If you use an online calendar or scheduling app, create a system to filter out personal appointments so you can just see business meetings and events over the year. This makes life so much easier when you’re trying to match up expenses with meetings. If you want to get fancy, you can even colour-code events to separate out inter-office events, international / domestic travel, or client lunches.

Tax Tip Ten: Treat Deadlines Like James Bond Missions

Imagine this, you’re in a bar, drinking your martini (shaken, not stirred), when you get the call. There’s a bomb in the casino, under the blackjack tables. It’s set to detonate in 22 minutes. Do you, a) immediately fly into action or b) finish your drink and chitchat with the bartender, because you’ve got plenty of time?

The answer should be obvious, but you’d be surprised how many people still dither when they have a huge, important deadline looming. The same sense of urgency should apply to your tax deadlines. Think of them as a ticking bomb under your seat.

Put the deadlines in your calendar, underlined three times. Give them three alerts. Tell everyone in the office to remind you to get them done in time.

Just like you don’t want to mess with crazy Bond villains, you also don’t want to mess with the IRD’s deadlines.

Choosing Your Accountant:

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So now you’ve got all your tax stuff sorted on your end, and things are running much smoother, it’s time to ensure you have the right professional fellow at your side.

So how do you choose your accountant? Well, I’ve compiled these simple tips:

  • Ask for referrals – talk to other business owners you know and ask for their recommendations. This is how I found my accountant. I found it a really useful exercise to talk to a range of different business and personality types to learn about their needs, as every person requires something different from their accountant.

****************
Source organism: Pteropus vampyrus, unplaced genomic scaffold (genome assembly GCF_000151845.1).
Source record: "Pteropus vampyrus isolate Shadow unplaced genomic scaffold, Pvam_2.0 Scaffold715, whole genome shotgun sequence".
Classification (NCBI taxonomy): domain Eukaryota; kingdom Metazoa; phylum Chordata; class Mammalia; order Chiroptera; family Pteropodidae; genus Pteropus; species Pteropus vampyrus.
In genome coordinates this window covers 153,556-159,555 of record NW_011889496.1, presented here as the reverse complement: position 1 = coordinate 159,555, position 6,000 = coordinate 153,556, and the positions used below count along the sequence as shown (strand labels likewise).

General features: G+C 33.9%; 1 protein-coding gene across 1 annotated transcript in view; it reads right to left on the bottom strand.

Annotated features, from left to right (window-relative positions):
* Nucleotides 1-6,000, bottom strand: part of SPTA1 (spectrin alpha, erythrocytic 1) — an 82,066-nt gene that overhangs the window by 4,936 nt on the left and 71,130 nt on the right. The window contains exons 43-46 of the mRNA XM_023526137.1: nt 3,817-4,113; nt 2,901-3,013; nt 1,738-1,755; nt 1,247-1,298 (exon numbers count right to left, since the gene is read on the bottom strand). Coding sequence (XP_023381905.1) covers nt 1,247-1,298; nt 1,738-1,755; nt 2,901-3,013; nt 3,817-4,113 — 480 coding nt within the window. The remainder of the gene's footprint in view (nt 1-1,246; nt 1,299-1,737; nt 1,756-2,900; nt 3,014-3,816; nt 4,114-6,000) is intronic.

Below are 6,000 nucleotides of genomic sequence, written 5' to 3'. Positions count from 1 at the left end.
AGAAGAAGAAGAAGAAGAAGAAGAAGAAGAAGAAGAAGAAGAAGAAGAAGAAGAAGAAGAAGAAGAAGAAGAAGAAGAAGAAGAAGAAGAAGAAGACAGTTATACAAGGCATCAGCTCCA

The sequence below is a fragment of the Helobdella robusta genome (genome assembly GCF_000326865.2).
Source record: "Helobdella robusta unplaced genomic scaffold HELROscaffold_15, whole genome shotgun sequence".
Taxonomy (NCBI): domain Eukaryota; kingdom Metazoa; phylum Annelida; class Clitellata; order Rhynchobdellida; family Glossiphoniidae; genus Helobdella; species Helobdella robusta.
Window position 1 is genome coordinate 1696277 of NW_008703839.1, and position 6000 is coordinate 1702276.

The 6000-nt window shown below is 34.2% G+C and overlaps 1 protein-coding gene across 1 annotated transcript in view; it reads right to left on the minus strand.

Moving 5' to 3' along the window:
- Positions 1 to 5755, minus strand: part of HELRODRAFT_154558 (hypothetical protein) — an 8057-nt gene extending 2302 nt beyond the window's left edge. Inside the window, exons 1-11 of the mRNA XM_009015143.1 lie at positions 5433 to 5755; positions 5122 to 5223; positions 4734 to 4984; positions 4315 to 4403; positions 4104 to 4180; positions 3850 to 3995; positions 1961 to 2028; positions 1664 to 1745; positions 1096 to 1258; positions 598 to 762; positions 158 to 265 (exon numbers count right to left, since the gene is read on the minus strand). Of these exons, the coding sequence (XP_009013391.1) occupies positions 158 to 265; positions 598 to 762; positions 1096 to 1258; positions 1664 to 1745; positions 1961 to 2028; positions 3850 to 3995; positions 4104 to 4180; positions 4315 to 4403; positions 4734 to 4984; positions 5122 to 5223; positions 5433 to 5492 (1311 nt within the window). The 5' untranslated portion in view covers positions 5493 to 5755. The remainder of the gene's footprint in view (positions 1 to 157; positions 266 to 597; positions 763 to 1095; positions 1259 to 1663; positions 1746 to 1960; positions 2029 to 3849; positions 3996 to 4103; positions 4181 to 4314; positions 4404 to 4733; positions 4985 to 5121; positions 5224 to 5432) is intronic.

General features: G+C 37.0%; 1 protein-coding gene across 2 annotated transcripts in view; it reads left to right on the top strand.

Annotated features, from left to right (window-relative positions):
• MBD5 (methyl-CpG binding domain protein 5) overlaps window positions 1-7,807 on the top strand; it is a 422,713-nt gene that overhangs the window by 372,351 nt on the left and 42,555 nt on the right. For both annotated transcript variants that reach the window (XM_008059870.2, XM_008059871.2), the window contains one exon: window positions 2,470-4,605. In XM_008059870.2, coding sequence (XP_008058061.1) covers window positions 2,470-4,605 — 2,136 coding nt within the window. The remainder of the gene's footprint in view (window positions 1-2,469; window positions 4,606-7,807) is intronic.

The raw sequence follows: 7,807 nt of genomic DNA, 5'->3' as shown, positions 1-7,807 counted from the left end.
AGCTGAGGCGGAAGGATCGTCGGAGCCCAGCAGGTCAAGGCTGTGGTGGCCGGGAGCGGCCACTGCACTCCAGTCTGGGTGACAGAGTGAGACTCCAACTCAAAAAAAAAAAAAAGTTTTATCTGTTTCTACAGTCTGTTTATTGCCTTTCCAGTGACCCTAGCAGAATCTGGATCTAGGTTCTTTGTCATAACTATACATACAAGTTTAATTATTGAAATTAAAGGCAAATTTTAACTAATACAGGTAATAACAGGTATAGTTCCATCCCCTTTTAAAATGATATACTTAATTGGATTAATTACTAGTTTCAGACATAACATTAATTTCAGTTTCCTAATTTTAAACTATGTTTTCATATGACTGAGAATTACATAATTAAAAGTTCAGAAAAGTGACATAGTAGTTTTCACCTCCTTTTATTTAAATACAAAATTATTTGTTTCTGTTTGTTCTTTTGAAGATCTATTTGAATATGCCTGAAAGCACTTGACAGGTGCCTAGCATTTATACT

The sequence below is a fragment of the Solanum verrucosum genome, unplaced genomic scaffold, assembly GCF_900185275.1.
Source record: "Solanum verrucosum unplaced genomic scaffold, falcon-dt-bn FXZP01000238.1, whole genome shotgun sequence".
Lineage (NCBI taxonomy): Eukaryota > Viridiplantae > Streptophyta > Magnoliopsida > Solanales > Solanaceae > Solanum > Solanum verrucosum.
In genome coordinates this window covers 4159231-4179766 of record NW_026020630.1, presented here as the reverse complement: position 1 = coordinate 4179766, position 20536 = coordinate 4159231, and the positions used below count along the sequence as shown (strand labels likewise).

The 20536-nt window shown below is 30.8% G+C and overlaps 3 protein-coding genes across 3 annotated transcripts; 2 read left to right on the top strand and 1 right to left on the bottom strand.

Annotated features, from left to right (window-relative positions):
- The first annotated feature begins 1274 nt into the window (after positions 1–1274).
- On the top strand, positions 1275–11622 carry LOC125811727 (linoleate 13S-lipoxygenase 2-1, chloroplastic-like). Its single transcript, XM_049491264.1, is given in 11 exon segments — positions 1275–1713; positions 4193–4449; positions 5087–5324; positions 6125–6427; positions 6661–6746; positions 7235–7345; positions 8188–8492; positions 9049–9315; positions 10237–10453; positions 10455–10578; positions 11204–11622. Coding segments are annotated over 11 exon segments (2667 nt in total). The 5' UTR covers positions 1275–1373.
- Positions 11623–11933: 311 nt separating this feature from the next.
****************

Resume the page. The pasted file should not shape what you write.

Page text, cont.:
• Check their credentials – accountants need to have completed specific qualifications in order to practice. These qualifications and what they’ll enable a person to do will differ depending on the country you live in, so check before you start researching accountants. In countries like Australia and New Zealand the word “accountant” isn’t regulated - this means anyone could set up shop and call themselves an accountant, even me! (And trust me, you don’t want me anywhere near your accounts). You want to ensure the person you’re hiring is professionally trained and is part of a national body.
  • Check their tech - Which accounting and invoice management software does your accountant support? Are you willing to change your current system if they can show you something better?
  • What kind of support do they offer? I chose my accountant mainly because he’s happy for me to email him anytime with any questions I think are really silly. How long you’ve been in business and your familiarity with the books will determine whether you need a lot of support from your accounting firm.
  • Do you want reporting and analysis? Unless you’re a hobby business, you want your accountant to do more than just ensure you meet your tax obligations. Your accountant can report on your cashflow, analyse your year-on-year growth and offer succession planning or other financial services. These analytical insights are invaluable for a growing company!
  • Are you comfortable around them? - An accountant friend of mine once said, “you want the accountant who will give you the best advice, not the easiest.” This level of honesty comes much easier when accountant and client have a solid relationship. How do you feel around the person? Do you trust them? Do you find them easy to talk to?
  • Check out other clients. Any accountant doing decent work will be happy to provide you with the name of a current client who you can chat to about their services. This helps to get an idea of how the accountant works, whether they’re helping support a company while it grows, and whether they’ll fit well in your own business processes.

And there you have it! Armed with this guide, and your newfound awesome accountant, you’ll be ready for whatever tax season throws at you!